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Internet Messaging: From the Desktop to the Enterprise (Prentice Hall).

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By David Strom, david@strom.com Web Informant Archives »

Figuring out home networking options

Web Informant #146, 10 March 1999

Setting up a home LAN

Wiring up your computers takes part electrician, part plumber, and part protocol analyzer. Patience and persistence is required constantly.

       Last week I was bemoaning the trials and tribulations of setting up my home network. This week I'm going to help you decide if you are up to task and introduce you to some of the new kits that are available to help you connect your PCs.

       I see two main motivations to have a home LAN: high–speed Internet access and running DVD movies from a PC to a large TV. Both are good reasons to take the time to figure out your LAN.

       Before you get started, here are two sites you might want to check out to learn more networking basics, one by WriteAngles and the other by Rick VanDerveer.

       Your biggest decision is how you are going to tie the computers together. You have five choices: using standard Ethernet, telephone wiring, your AC power lines, cable TV coax, or wireless radios. It is great to have choices, but what you pick depends on how you answer the following questions:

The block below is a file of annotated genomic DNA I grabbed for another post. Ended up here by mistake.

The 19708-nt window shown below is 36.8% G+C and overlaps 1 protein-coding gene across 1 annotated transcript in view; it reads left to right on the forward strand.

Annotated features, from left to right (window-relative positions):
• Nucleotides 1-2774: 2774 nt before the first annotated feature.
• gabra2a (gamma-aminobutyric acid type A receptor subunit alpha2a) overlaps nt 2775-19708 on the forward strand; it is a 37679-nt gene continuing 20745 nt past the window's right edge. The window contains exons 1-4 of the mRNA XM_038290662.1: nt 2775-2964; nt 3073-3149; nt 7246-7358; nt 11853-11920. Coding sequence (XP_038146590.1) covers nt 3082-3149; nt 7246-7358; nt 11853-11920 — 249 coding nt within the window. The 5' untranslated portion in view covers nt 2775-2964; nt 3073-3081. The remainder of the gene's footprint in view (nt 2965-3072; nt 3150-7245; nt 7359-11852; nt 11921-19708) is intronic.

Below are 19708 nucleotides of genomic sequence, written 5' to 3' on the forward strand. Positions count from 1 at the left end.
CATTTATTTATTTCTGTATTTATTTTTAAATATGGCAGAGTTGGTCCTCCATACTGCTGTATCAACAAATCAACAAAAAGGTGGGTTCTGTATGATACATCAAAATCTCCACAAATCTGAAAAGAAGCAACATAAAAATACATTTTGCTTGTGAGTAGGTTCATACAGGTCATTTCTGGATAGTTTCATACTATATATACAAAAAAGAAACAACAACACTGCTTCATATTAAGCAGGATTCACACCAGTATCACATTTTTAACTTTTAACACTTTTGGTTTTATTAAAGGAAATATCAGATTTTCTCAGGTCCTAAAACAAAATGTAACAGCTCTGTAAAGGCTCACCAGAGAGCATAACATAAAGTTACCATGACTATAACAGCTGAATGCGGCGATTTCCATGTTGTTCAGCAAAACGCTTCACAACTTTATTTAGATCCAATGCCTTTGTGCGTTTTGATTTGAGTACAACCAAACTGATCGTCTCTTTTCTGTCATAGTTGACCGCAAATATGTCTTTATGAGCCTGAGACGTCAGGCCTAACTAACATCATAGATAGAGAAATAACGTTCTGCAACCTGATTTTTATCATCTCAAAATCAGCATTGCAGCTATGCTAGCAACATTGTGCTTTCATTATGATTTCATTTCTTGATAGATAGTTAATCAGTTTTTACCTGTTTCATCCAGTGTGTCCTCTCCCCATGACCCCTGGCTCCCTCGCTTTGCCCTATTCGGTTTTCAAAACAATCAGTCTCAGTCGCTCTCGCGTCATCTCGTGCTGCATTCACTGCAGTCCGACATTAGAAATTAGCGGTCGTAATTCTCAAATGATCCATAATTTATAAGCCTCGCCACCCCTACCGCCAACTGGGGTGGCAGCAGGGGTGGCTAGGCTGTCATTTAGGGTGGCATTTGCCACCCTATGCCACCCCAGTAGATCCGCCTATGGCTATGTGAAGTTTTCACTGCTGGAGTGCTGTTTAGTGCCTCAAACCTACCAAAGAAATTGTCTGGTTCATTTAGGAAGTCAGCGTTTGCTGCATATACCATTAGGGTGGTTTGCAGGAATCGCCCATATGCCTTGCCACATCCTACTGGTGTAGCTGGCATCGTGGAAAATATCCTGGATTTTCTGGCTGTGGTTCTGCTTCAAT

1. Are you brave and talented enough to open up the PC and install a network card and its drivers?
  2. Are your PCs located near existing (and working) phone or cable TV jacks?
  3. Do you have the carpentry skills and spousal design approval to run wires and drill holes around your house?

       Answer these truthfully before reading on.

       If your answers to #1, #2, and #3 are all no, then you should consider either the Intelogis AC powerline adapters or the WebGear wireless solution. Intelogis sells a $149 kit that includes two adapters, which connect to the PC via a parallel port, so you don't have to open the box and fool around with interrupts. The kit also includes a separate adapter for your printer, so it can be on your network as well. I wouldn't recommend the kit, however. I couldn't get it working at a friend's house with older 486–class PCs after spending four hours installing and reinstalling the software.